Page 200



The view

from the cape... // desde el cabo

On a clear day you can see mainland Spain from Cap d’Albarca, particularly the mountains behind Denia. When you consider that these mountains are roughly 74km away, you realise that this really was an ideal location for a watchtower // En un día claro puedes ver la península desde Cap d’Albarca, especialmente las montañas situadas detrás de Denia. Cuando consideras que estas montañas están a unos 74 kilómetros, te das cuenta de que éste era un lugar para las torres de vigilancia

Toby Clarke is taking bookings for the next Around The Island walk starting on October. ESP. Toby Clarke acoge reservas para su próxima Vuelta a la Isla a Pie que empezará el 12 de octubre.

by Toby Clarke

THE PLACE On the north-west coast of Ibiza lies the remote area of Cala d’Albarca. This area of the coast is characterised by stunning and precipitous cliffs, particularly around Cala d’Albarca itself where they are roughly 200m high. Two capes stick out from the coastline here: one is more northerly, called Cap Rubio; the other is more southerly, called Cap d’Albarca. Both capes are beautiful areas in which to walk, but my favourite has to be Cap d’Albarca on account of the lost city there, which amazingly not that many people know about. Why do not many people know about it? I suppose because like many of Ibiza’s more natural and remote areas, it is often overlooked in favour of the island’s clubs and nightlife. If you look beyond the terrace at Space – which, I’ll


admit, is a lot of fun! – you’ll find beautiful, quiet areas of Ibiza in addition to vast archaeological remains. These all, in different ways, testify to the island’s rich and ancient history. If you can get to Cap d’Albarca and go for a walk there, particularly with one of my groups, I promise you’ll be rewarded with an incredible experience and some enduring memories. THE WALK The starting point for this walk is Sant Mateu, and from there you need to head north-west, into the hills and towards the coast. As you walk, imagine this: in 1235, when a wave of Christian Catalans invaded Ibiza, there was a large community of Moors on the island. At that time, Ibiza was almost completely covered by thick forest, except for a few small villages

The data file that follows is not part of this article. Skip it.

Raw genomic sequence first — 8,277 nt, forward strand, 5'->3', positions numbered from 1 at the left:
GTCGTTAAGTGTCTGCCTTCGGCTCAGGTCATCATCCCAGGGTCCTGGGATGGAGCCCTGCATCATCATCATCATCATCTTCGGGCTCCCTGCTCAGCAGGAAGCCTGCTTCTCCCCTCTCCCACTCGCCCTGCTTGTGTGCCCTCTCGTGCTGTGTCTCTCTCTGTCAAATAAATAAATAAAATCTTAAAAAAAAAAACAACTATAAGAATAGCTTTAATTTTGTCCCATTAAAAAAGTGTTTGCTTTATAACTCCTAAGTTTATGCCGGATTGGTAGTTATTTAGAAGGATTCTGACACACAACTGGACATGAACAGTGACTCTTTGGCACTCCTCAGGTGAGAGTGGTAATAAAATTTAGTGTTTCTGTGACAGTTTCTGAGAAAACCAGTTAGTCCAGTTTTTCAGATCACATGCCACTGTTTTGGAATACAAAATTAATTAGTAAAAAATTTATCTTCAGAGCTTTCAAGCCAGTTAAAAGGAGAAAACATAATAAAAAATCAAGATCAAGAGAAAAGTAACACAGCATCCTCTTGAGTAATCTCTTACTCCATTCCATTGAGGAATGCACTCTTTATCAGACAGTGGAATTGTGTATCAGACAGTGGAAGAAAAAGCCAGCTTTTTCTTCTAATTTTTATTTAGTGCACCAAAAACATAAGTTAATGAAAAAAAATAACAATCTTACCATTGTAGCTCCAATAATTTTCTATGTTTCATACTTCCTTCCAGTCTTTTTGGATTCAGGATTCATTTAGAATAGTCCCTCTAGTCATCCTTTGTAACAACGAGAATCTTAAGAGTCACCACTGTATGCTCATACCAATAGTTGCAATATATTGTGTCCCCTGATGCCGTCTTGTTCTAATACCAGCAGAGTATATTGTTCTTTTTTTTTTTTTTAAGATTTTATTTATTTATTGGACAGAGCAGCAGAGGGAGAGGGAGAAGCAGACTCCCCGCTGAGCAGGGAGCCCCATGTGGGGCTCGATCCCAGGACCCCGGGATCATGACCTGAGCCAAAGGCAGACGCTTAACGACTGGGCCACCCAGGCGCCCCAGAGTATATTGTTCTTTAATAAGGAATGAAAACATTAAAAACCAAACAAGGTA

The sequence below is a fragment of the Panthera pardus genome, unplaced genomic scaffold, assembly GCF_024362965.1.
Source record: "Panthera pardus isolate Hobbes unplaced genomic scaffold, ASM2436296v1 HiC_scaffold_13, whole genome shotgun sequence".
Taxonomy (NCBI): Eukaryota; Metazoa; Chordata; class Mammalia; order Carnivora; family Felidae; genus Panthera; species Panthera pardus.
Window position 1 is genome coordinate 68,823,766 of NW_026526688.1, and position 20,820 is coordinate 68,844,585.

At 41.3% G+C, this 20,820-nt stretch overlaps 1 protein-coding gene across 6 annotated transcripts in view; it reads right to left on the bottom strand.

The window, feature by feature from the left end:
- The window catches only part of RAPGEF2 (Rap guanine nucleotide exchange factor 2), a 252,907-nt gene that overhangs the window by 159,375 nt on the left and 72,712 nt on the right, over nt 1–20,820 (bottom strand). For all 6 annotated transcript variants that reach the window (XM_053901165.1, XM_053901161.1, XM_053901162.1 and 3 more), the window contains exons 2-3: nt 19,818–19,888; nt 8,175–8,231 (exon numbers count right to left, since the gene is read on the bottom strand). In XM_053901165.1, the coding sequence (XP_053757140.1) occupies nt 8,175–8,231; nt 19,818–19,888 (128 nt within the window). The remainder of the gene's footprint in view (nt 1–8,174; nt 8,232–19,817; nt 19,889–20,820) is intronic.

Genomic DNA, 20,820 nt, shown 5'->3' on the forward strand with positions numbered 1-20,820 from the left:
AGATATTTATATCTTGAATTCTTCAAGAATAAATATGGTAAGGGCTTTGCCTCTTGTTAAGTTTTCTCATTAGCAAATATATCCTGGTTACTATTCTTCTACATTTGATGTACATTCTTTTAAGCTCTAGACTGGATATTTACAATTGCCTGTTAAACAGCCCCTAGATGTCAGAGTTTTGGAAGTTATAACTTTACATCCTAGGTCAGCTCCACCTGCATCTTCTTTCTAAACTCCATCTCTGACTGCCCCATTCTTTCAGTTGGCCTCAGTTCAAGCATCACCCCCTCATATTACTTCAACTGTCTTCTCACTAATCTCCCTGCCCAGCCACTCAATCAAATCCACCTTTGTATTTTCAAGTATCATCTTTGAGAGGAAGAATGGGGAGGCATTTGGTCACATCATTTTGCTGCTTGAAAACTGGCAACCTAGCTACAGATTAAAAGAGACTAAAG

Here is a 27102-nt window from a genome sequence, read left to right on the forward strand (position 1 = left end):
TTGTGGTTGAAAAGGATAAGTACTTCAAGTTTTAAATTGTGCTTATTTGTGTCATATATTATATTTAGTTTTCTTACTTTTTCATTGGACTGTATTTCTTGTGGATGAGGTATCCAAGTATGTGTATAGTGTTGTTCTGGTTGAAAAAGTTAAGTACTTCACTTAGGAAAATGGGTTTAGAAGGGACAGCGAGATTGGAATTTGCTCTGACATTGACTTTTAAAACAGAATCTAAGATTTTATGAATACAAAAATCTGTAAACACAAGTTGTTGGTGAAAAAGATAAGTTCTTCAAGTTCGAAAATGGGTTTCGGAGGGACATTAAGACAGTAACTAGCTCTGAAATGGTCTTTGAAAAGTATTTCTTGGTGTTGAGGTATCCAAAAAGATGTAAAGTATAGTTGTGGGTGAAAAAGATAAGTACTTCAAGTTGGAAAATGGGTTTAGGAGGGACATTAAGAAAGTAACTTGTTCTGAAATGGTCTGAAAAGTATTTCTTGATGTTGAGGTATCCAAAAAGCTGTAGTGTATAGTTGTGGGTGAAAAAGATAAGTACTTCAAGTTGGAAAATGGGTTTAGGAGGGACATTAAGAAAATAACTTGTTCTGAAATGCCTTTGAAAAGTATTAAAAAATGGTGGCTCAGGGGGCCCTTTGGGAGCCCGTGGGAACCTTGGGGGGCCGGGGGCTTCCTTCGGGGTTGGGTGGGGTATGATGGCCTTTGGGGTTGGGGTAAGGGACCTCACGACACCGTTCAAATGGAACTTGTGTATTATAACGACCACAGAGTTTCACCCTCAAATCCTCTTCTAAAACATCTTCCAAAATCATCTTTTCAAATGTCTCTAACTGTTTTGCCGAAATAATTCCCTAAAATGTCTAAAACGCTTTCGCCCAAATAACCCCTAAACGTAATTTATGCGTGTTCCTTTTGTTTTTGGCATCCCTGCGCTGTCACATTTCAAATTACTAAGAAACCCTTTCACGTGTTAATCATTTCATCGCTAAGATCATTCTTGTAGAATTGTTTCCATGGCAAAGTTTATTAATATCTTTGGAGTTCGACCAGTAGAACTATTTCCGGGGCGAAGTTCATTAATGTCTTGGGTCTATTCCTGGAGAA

and farms. The Moors, at risk of capture by the Christian invaders, escaped and headed north to find somewhere to live in peace and safety. Cap d’Albarca provided the ideal environment, surrounded by high cliffs and in a remote location. Even today, this area is totally remote. It’s also all now a national park. One of the ways to walk to the cape is via an original pathway that starts on the circular road around the Mateu valley (look for the finca a few hundred meters from Sa Cova bodega and follow the path up around the side). This path will take you through a valley and up to the outer walls of the lost city in roughly 90 minutes. Beyond these walls you’ll find the remains of many of the city’s ancient buildings, some of which are still 2m high. The fact that these walls have remained standing and in

such good condition for over 1400 years is evidence of both the expert building methods and materials the Moors used, as well as the extremity of the threat they faced at the time from the Christian invaders. THE GREAT WALL OF IBIZA Here’s something you may not know: Ibiza has it’s own Great Wall of China! This wall used to run right across the Cap d’Albarca and entirely block off access to the peninsula. A stretch of this wall remains, roughly 100m long, and the southern side is still very visible because it’s at least 1m high and 2m thick. If you walk to the end of this section of wall, you’ll also discover the remains of a circular tower, which originally would have been roughly 4m high with soldiers on top looking out for possible attacks. It’s amazing to me that it’s still there after

The ÏU MAG N3 by Ushuaïa Ibiza  
The ÏU MAG N3 by Ushuaïa Ibiza